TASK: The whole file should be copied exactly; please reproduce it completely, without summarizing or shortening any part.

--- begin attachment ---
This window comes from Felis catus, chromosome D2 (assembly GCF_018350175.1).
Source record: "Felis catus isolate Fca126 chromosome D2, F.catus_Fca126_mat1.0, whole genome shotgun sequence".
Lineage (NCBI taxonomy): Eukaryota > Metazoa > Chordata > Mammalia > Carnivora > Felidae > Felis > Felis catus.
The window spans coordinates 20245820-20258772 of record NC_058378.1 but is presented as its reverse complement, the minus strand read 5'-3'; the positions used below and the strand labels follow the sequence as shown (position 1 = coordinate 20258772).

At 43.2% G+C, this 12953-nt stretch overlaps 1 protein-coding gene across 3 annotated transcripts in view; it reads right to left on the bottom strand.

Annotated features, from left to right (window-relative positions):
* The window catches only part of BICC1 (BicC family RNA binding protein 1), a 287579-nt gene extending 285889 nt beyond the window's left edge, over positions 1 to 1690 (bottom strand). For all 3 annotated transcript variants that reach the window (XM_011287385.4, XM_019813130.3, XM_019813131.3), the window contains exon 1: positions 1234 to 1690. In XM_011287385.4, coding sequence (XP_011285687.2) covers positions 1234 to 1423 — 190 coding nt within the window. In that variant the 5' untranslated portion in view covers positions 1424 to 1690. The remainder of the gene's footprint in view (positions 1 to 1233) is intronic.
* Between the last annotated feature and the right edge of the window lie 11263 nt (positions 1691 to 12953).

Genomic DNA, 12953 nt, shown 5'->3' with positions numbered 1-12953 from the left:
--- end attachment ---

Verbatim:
This window comes from Felis catus, chromosome D2 (assembly GCF_018350175.1).
Source record: "Felis catus isolate Fca126 chromosome D2, F.catus_Fca126_mat1.0, whole genome shotgun sequence".
Lineage (NCBI taxonomy): Eukaryota > Metazoa > Chordata > Mammalia > Carnivora > Felidae > Felis > Felis catus.
The window spans coordinates 20245820-20258772 of record NC_058378.1 but is presented as its reverse complement, the minus strand read 5'-3'; the positions used below and the strand labels follow the sequence as shown (position 1 = coordinate 20258772).

At 43.2% G+C, this 12953-nt stretch overlaps 1 protein-coding gene across 3 annotated transcripts in view; it reads right to left on the bottom strand.

Annotated features, from left to right (window-relative positions):
* The window catches only part of BICC1 (BicC family RNA binding protein 1), a 287579-nt gene extending 285889 nt beyond the window's left edge, over positions 1 to 1690 (bottom strand). For all 3 annotated transcript variants that reach the window (XM_011287385.4, XM_019813130.3, XM_019813131.3), the window contains exon 1: positions 1234 to 1690. In XM_011287385.4, coding sequence (XP_011285687.2) covers positions 1234 to 1423 — 190 coding nt within the window. In that variant the 5' untranslated portion in view covers positions 1424 to 1690. The remainder of the gene's footprint in view (positions 1 to 1233) is intronic.
* Between the last annotated feature and the right edge of the window lie 11263 nt (positions 1691 to 12953).

Genomic DNA, 12953 nt, shown 5'->3' with positions numbered 1-12953 from the left: